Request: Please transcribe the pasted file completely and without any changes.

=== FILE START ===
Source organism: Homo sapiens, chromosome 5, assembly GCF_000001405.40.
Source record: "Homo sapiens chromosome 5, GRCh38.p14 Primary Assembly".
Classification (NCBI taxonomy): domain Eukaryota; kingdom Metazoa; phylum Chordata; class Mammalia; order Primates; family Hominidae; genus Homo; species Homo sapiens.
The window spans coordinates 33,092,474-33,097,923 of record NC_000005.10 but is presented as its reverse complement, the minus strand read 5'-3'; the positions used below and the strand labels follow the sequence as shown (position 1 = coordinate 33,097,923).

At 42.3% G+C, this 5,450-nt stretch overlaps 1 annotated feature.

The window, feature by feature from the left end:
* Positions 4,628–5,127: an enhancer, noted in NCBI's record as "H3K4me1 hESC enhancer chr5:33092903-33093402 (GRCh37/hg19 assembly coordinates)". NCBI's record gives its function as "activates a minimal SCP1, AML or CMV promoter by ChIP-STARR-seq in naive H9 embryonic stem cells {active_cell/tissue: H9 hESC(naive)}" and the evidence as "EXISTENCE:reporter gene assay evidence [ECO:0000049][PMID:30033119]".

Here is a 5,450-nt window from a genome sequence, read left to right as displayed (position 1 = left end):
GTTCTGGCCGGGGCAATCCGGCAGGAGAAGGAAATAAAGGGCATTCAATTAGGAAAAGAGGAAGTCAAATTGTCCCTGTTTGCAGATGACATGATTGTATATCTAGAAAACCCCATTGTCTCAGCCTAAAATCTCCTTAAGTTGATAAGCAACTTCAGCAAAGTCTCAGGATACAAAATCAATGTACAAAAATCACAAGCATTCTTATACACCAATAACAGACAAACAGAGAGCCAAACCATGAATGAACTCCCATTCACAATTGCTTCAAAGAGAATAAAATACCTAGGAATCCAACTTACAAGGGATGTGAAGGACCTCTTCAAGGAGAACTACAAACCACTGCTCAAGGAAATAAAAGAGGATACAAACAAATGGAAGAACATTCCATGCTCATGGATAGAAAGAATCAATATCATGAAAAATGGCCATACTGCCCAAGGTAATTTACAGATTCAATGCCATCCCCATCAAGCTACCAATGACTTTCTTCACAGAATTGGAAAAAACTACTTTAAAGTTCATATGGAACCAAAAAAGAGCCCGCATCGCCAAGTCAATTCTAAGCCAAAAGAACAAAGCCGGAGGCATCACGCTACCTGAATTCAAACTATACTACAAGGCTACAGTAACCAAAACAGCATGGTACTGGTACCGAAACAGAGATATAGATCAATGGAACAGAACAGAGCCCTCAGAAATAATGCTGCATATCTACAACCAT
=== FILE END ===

Source organism: Homo sapiens, chromosome 5, assembly GCF_000001405.40.
Source record: "Homo sapiens chromosome 5, GRCh38.p14 Primary Assembly".
Classification (NCBI taxonomy): domain Eukaryota; kingdom Metazoa; phylum Chordata; class Mammalia; order Primates; family Hominidae; genus Homo; species Homo sapiens.
The window spans coordinates 33,092,474-33,097,923 of record NC_000005.10 but is presented as its reverse complement, the minus strand read 5'-3'; the positions used below and the strand labels follow the sequence as shown (position 1 = coordinate 33,097,923).

At 42.3% G+C, this 5,450-nt stretch overlaps 1 annotated feature.

The window, feature by feature from the left end:
* Positions 4,628–5,127: an enhancer, noted in NCBI's record as "H3K4me1 hESC enhancer chr5:33092903-33093402 (GRCh37/hg19 assembly coordinates)". NCBI's record gives its function as "activates a minimal SCP1, AML or CMV promoter by ChIP-STARR-seq in naive H9 embryonic stem cells {active_cell/tissue: H9 hESC(naive)}" and the evidence as "EXISTENCE:reporter gene assay evidence [ECO:0000049][PMID:30033119]".

Here is a 5,450-nt window from a genome sequence, read left to right as displayed (position 1 = left end):
GTTCTGGCCGGGGCAATCCGGCAGGAGAAGGAAATAAAGGGCATTCAATTAGGAAAAGAGGAAGTCAAATTGTCCCTGTTTGCAGATGACATGATTGTATATCTAGAAAACCCCATTGTCTCAGCCTAAAATCTCCTTAAGTTGATAAGCAACTTCAGCAAAGTCTCAGGATACAAAATCAATGTACAAAAATCACAAGCATTCTTATACACCAATAACAGACAAACAGAGAGCCAAACCATGAATGAACTCCCATTCACAATTGCTTCAAAGAGAATAAAATACCTAGGAATCCAACTTACAAGGGATGTGAAGGACCTCTTCAAGGAGAACTACAAACCACTGCTCAAGGAAATAAAAGAGGATACAAACAAATGGAAGAACATTCCATGCTCATGGATAGAAAGAATCAATATCATGAAAAATGGCCATACTGCCCAAGGTAATTTACAGATTCAATGCCATCCCCATCAAGCTACCAATGACTTTCTTCACAGAATTGGAAAAAACTACTTTAAAGTTCATATGGAACCAAAAAAGAGCCCGCATCGCCAAGTCAATTCTAAGCCAAAAGAACAAAGCCGGAGGCATCACGCTACCTGAATTCAAACTATACTACAAGGCTACAGTAACCAAAACAGCATGGTACTGGTACCGAAACAGAGATATAGATCAATGGAACAGAACAGAGCCCTCAGAAATAATGCTGCATATCTACAACCAT